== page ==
Joining a growing array of coy, self-referential works, this one’s handsomely designed but a bit light on concept.

PLEASE, OPEN THIS BOOK!

Lehrhaupt and Forsythe reverse an earlier premise, as the manic animals from Warning! Do Not Open This Book! (2013) return, now exhorting readers not to close the book.

A monkey with a lantern illuminating ink-black pages rejoices: “You opened the book. We’re saved!” Illustrating many of the terrible things that can happen when a book is closed, Forsythe produces an alligator in a cast, a toucan with a bandaged beak, and a frightened lemur peeking from a box. A battered banana is proffered as further evidence. Stalling readers from reaching the book’s end, the narrator offers to change the story. “We’ll write something with a hero and heroine. You’ll like it. It will be a good story!” Amusingly, the earth-toned, digitally composed illustrations depict a gorilla hunkered over a typewriter; strewn about are drafts whose only word is “banana.” More bribes (that banana, now half-eaten) naturally won’t deter readers from turning the pages. The panicky monkey laments: “One more page and… // THIS BOOK WILL BE // …CLOSED!” This anguished word winds up on the back cover, with small-print instructions: “You can fix this. Flip it over and….” The metafictive silliness will require the suspension of disbelief: if a closed book could hurt its characters, wouldn’t a page turn inflict some minor injury?

Joining a growing array of coy, self-referential works, this one’s handsomely designed but a bit light on concept. (Picture book. 4-8)

Pub Date: Oct. 6, 2015

ISBN: 978-1-4424-5071-4

Page Count: 40

Publisher: Paula Wiseman/Simon & Schuster

Review Posted Online: July 15, 2015

Kirkus Reviews Issue: Aug. 1, 2015

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Pete’s fans might find it groovy; anyone else has plenty of other “12 Days of Christmas” variants to choose among

PETE THE CAT'S 12 GROOVY DAYS OF CHRISTMAS

Pete, the cat who couldn’t care less, celebrates Christmas with his inimitable lassitude.

If it weren’t part of the title and repeated on every other page, readers unfamiliar with Pete’s shtick might have a hard time arriving at “groovy” to describe his Christmas celebration, as the expressionless cat displays not a hint of groove in Dean’s now-trademark illustrations. Nor does Pete have a great sense of scansion: “On the first day of Christmas, / Pete gave to me… / A road trip to the sea. / GROOVY!” The cat is shown at the wheel of a yellow microbus strung with garland and lights and with a star-topped tree tied to its roof. On the second day of Christmas Pete gives “me” (here depicted as a gray squirrel who gets on the bus) “2 fuzzy gloves, and a road trip to the sea. / GROOVY!” On the third day, he gives “me” (now a white cat who joins Pete and the squirrel) “3 yummy cupcakes,” etc. The “me” mentioned in the lyrics changes from day to day and gift to gift, with “4 far-out surfboards” (a frog), “5 onion rings” (crocodile), and “6 skateboards rolling” (a yellow bird that shares its skateboards with the white cat, the squirrel, the frog, and the crocodile while Pete drives on). Gifts and animals pile on until the microbus finally arrives at the seaside and readers are told yet again that it’s all “GROOVY!”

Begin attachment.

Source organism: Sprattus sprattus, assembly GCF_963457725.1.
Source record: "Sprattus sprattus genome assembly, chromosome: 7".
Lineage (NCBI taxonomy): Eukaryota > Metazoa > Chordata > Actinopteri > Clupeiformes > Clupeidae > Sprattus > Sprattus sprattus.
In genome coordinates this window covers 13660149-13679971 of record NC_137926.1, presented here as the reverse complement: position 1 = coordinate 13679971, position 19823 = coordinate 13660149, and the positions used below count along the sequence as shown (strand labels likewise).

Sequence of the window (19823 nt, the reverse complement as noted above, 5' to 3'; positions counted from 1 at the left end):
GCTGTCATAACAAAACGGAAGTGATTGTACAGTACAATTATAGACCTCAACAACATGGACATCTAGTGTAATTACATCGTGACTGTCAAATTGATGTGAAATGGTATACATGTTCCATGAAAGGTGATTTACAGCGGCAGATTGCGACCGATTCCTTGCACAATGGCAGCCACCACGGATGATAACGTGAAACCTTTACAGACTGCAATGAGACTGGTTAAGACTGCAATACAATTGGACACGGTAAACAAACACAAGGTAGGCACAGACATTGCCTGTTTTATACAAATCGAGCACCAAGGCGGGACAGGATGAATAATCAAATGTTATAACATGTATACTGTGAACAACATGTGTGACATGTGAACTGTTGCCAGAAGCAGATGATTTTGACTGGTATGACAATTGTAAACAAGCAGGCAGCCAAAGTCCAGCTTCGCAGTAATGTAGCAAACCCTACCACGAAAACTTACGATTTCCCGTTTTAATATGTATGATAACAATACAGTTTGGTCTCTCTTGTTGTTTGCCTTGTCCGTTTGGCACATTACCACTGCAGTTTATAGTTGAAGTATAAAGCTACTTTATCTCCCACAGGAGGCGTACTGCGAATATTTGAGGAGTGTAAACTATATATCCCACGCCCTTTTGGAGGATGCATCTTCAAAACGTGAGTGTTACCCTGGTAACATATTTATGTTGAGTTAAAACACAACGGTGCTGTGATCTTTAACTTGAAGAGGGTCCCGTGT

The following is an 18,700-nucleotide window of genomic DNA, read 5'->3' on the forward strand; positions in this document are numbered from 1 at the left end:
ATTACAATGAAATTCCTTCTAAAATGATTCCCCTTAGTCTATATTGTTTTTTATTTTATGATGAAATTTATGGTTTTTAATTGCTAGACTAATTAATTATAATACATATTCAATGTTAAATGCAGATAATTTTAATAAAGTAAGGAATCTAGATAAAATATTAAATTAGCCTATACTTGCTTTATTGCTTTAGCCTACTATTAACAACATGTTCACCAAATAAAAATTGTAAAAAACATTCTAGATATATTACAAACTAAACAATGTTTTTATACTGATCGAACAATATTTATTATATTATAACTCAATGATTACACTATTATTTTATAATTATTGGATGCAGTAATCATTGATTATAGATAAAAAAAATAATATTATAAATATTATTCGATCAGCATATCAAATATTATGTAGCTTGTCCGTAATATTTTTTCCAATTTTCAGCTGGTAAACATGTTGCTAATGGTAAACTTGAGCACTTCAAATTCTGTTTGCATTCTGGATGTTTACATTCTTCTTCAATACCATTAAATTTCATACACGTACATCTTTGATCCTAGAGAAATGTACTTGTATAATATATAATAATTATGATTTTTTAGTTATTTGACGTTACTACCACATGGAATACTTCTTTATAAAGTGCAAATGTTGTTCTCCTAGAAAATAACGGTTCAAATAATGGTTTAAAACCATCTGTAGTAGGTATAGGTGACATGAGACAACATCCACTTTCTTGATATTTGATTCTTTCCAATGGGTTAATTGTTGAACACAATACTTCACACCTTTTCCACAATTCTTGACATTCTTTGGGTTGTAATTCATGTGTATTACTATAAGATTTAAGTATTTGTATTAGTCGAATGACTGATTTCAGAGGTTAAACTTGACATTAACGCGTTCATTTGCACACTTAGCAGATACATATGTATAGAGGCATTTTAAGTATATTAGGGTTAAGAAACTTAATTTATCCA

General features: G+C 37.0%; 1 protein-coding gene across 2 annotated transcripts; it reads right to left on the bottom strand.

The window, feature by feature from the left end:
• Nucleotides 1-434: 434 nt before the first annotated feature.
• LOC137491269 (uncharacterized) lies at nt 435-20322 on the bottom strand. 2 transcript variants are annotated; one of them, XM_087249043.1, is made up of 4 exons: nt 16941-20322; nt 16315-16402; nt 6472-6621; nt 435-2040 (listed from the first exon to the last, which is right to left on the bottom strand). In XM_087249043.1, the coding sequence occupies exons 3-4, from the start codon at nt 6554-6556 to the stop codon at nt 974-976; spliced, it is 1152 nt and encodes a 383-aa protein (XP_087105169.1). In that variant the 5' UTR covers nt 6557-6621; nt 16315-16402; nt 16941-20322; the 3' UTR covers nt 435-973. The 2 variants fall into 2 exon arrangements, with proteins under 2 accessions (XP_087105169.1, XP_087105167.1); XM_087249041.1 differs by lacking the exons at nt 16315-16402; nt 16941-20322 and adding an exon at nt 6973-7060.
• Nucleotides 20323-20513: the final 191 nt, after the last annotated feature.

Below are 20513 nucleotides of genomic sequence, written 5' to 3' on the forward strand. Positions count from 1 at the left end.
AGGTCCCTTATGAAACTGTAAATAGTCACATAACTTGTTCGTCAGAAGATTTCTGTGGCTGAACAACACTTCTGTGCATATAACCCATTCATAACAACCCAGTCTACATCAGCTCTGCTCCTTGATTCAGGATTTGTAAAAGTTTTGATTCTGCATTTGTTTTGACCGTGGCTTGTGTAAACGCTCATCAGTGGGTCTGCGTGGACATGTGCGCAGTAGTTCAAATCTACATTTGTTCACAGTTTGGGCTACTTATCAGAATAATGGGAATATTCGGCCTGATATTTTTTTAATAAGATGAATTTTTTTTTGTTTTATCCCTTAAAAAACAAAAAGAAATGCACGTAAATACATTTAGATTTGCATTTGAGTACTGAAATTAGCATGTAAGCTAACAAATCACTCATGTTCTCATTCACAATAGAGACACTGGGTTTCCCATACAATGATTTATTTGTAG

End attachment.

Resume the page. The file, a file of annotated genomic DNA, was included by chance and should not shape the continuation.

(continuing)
Pete’s fans might find it groovy; anyone else has plenty of other “12 Days of Christmas” variants to choose among . (Picture book. 4-8)

Pub Date: Sept. 18, 2018

ISBN: 978-0-06-267527-9

Page Count: 48

Publisher: Harper/HarperCollins

Review Posted Online: Aug. 20, 2018

Kirkus Reviews Issue: Sept. 1, 2018

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Hee haw.

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THE WONKY DONKEY

The print version of a knee-slapping cumulative ditty.

In the song, Smith meets a donkey on the road. It is three-legged, and so a “wonky donkey” that, on further examination, has but one eye and so is a “winky wonky donkey” with a taste for country music and therefore a “honky-tonky winky wonky donkey,” and so on to a final characterization as a “spunky hanky-panky cranky stinky-dinky lanky honky-tonky winky wonky donkey.” A free musical recording (of this version, anyway—the author’s website hints at an adults-only version of the song) is available from the publisher and elsewhere online. Even though the book has no included soundtrack, the sly, high-spirited, eye patch–sporting donkey that grins, winks, farts, and clumps its way through the song on a prosthetic metal hoof in Cowley’s informal watercolors supplies comical visual flourishes for the silly wordplay. Look for ready guffaws from young audiences, whether read or sung, though those attuned to disability stereotypes may find themselves wincing instead or as well.

Hee haw. (Picture book. 5-7)

Pub Date: May 1, 2010

ISBN: 978-0-545-26124-1

Page Count: 26

Publisher: Scholastic

Review Posted Online: Dec. 29, 2018

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